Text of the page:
But also, has been used for political propaganda, has submitted to the entertainment industry and has become a global speculative market. The artist cannot be naive about his role in society. The act to encourage reflection, stimulating the expansion of perception and sensitivity through the free expression of creative thinking, is to collaborate with the empowerment of the subject. The autonomy of thought and critical posture towards established models of society and government systems are powerful political tools for social transformation, that can change the meaning of things, alter concepts and modify ideas, impelling people to make different choices. That being said, I think the crucial role for the artist from any society is just to not be indifferent to the human factors of context in which he exists.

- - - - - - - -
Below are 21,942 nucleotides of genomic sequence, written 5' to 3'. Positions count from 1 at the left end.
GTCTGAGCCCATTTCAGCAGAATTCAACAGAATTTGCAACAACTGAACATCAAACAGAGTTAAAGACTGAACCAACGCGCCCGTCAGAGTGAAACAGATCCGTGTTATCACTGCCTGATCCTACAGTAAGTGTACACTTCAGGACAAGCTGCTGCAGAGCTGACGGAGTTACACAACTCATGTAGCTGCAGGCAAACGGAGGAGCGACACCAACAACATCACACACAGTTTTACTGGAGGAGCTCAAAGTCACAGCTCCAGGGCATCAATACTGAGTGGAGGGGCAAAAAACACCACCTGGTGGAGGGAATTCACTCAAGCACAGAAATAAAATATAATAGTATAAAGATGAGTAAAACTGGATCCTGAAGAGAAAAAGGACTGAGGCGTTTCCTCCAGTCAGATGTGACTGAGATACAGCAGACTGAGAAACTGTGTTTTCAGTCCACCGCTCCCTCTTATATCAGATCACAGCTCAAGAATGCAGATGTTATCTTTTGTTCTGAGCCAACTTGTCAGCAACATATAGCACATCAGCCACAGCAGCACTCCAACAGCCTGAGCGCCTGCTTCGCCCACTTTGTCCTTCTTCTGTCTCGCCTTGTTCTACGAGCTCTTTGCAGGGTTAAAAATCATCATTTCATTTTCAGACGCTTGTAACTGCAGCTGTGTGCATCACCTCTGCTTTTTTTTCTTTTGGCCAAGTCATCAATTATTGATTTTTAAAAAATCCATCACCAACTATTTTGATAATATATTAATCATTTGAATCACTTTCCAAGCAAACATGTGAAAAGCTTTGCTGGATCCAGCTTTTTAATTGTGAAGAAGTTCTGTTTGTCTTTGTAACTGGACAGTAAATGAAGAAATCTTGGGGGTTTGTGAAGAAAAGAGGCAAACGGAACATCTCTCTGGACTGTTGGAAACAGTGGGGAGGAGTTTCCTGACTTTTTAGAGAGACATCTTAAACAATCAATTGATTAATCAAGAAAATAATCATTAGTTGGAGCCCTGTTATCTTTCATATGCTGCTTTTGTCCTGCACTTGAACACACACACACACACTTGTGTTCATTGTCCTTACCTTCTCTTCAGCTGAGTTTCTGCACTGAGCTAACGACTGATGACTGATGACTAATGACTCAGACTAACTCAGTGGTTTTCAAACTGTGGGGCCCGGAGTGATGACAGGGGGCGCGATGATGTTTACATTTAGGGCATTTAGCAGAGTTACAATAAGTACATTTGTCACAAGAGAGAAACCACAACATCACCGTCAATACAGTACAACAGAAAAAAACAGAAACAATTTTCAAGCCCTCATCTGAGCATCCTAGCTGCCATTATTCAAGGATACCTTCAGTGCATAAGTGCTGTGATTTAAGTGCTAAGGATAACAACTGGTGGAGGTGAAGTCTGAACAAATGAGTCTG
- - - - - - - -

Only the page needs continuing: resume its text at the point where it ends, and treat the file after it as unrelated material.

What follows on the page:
Historically, the role of the artist has changed.

Art has been used for conflict mediation, as resistance statements and consciousness paradigm shit.
But also, has been used for political propaganda, has submitted to the entertainment industry and has become a global speculative market. The artist cannot be naive about his role in society. The act to encourage reflection, stimulating the expansion of perception and sensitivity through the free expression of creative thinking, is to collaborate with the empowerment of the subject. The autonomy of thought and critical posture towards established models of society and government systems are powerful political tools for social transformation, that can change the meaning of things, alter concepts and modify ideas, impelling people to make different choices. That being said, I think the crucial role for the artist from any society is just to not be indifferent to the human factors of context in which he exists.

F.P.: Name something you love, and why.